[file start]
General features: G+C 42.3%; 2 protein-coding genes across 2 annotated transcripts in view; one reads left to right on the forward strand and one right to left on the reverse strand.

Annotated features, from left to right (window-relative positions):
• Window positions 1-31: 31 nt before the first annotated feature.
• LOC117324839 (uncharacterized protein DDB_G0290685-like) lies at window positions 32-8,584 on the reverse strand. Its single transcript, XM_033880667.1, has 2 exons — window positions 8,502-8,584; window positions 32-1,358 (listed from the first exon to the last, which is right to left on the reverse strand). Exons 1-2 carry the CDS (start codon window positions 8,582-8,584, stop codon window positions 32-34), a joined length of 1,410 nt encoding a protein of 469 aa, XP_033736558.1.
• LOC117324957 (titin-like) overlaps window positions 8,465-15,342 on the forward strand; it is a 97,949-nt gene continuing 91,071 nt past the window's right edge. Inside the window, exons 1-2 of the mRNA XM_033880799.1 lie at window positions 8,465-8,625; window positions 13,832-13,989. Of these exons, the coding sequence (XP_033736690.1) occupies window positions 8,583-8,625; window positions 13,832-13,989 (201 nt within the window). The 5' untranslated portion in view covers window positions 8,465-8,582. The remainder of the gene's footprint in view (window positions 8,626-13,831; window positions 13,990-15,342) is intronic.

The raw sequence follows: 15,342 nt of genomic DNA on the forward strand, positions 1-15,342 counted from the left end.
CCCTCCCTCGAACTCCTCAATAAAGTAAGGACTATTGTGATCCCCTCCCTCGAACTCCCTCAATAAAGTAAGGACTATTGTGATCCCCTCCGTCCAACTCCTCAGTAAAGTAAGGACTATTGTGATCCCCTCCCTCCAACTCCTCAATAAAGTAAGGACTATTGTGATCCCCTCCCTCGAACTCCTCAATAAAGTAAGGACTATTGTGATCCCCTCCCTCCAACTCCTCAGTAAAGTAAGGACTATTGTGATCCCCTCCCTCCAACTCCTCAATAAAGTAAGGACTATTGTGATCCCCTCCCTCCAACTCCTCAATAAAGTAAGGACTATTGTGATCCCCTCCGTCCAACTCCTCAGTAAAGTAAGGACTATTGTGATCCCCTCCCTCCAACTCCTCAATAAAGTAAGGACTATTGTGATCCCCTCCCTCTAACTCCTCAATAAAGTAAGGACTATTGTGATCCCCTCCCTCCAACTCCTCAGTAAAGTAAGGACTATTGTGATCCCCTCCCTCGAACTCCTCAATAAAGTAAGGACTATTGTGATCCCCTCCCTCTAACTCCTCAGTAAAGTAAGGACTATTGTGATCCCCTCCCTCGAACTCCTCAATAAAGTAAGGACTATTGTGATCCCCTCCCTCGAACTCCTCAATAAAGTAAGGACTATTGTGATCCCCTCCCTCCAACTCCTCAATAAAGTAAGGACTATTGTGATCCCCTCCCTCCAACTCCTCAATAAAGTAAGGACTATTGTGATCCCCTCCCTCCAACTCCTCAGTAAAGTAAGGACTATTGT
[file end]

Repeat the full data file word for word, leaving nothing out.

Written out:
General features: G+C 42.3%; 2 protein-coding genes across 2 annotated transcripts in view; one reads left to right on the forward strand and one right to left on the reverse strand.

Annotated features, from left to right (window-relative positions):
• Window positions 1-31: 31 nt before the first annotated feature.
• LOC117324839 (uncharacterized protein DDB_G0290685-like) lies at window positions 32-8,584 on the reverse strand. Its single transcript, XM_033880667.1, has 2 exons — window positions 8,502-8,584; window positions 32-1,358 (listed from the first exon to the last, which is right to left on the reverse strand). Exons 1-2 carry the CDS (start codon window positions 8,582-8,584, stop codon window positions 32-34), a joined length of 1,410 nt encoding a protein of 469 aa, XP_033736558.1.
• LOC117324957 (titin-like) overlaps window positions 8,465-15,342 on the forward strand; it is a 97,949-nt gene continuing 91,071 nt past the window's right edge. Inside the window, exons 1-2 of the mRNA XM_033880799.1 lie at window positions 8,465-8,625; window positions 13,832-13,989. Of these exons, the coding sequence (XP_033736690.1) occupies window positions 8,583-8,625; window positions 13,832-13,989 (201 nt within the window). The 5' untranslated portion in view covers window positions 8,465-8,582. The remainder of the gene's footprint in view (window positions 8,626-13,831; window positions 13,990-15,342) is intronic.

The raw sequence follows: 15,342 nt of genomic DNA on the forward strand, positions 1-15,342 counted from the left end.
CCCTCCCTCGAACTCCTCAATAAAGTAAGGACTATTGTGATCCCCTCCCTCGAACTCCCTCAATAAAGTAAGGACTATTGTGATCCCCTCCGTCCAACTCCTCAGTAAAGTAAGGACTATTGTGATCCCCTCCCTCCAACTCCTCAATAAAGTAAGGACTATTGTGATCCCCTCCCTCGAACTCCTCAATAAAGTAAGGACTATTGTGATCCCCTCCCTCCAACTCCTCAGTAAAGTAAGGACTATTGTGATCCCCTCCCTCCAACTCCTCAATAAAGTAAGGACTATTGTGATCCCCTCCCTCCAACTCCTCAATAAAGTAAGGACTATTGTGATCCCCTCCGTCCAACTCCTCAGTAAAGTAAGGACTATTGTGATCCCCTCCCTCCAACTCCTCAATAAAGTAAGGACTATTGTGATCCCCTCCCTCTAACTCCTCAATAAAGTAAGGACTATTGTGATCCCCTCCCTCCAACTCCTCAGTAAAGTAAGGACTATTGTGATCCCCTCCCTCGAACTCCTCAATAAAGTAAGGACTATTGTGATCCCCTCCCTCTAACTCCTCAGTAAAGTAAGGACTATTGTGATCCCCTCCCTCGAACTCCTCAATAAAGTAAGGACTATTGTGATCCCCTCCCTCGAACTCCTCAATAAAGTAAGGACTATTGTGATCCCCTCCCTCCAACTCCTCAATAAAGTAAGGACTATTGTGATCCCCTCCCTCCAACTCCTCAATAAAGTAAGGACTATTGTGATCCCCTCCCTCCAACTCCTCAGTAAAGTAAGGACTATTGT